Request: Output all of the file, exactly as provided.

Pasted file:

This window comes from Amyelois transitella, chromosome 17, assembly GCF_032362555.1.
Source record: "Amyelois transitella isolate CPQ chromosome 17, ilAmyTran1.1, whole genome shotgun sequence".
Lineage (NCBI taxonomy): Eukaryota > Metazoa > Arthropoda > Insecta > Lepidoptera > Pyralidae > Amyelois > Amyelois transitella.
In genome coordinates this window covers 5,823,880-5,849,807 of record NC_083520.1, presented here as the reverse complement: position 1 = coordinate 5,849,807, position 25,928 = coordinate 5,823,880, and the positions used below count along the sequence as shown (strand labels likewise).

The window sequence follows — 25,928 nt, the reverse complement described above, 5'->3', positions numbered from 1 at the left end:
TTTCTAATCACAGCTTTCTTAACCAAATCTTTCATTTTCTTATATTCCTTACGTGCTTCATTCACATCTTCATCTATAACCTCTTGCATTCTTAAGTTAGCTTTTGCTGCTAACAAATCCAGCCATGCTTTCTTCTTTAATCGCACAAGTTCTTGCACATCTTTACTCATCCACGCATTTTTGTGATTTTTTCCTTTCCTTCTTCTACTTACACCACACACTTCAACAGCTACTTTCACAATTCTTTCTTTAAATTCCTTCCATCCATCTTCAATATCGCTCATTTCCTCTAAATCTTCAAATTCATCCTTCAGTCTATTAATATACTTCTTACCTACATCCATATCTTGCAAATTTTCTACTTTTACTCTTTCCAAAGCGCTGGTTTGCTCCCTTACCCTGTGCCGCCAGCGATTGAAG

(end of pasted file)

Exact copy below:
This window comes from Amyelois transitella, chromosome 17, assembly GCF_032362555.1.
Source record: "Amyelois transitella isolate CPQ chromosome 17, ilAmyTran1.1, whole genome shotgun sequence".
Lineage (NCBI taxonomy): Eukaryota > Metazoa > Arthropoda > Insecta > Lepidoptera > Pyralidae > Amyelois > Amyelois transitella.
In genome coordinates this window covers 5,823,880-5,849,807 of record NC_083520.1, presented here as the reverse complement: position 1 = coordinate 5,849,807, position 25,928 = coordinate 5,823,880, and the positions used below count along the sequence as shown (strand labels likewise).

The window sequence follows — 25,928 nt, the reverse complement described above, 5'->3', positions numbered from 1 at the left end:
TTTCTAATCACAGCTTTCTTAACCAAATCTTTCATTTTCTTATATTCCTTACGTGCTTCATTCACATCTTCATCTATAACCTCTTGCATTCTTAAGTTAGCTTTTGCTGCTAACAAATCCAGCCATGCTTTCTTCTTTAATCGCACAAGTTCTTGCACATCTTTACTCATCCACGCATTTTTGTGATTTTTTCCTTTCCTTCTTCTACTTACACCACACACTTCAACAGCTACTTTCACAATTCTTTCTTTAAATTCCTTCCATCCATCTTCAATATCGCTCATTTCCTCTAAATCTTCAAATTCATCCTTCAGTCTATTAATATACTTCTTACCTACATCCATATCTTGCAAATTTTCTACTTTTACTCTTTCCAAAGCGCTGGTTTGCTCCCTTACCCTGTGCCGCCAGCGATTGAAG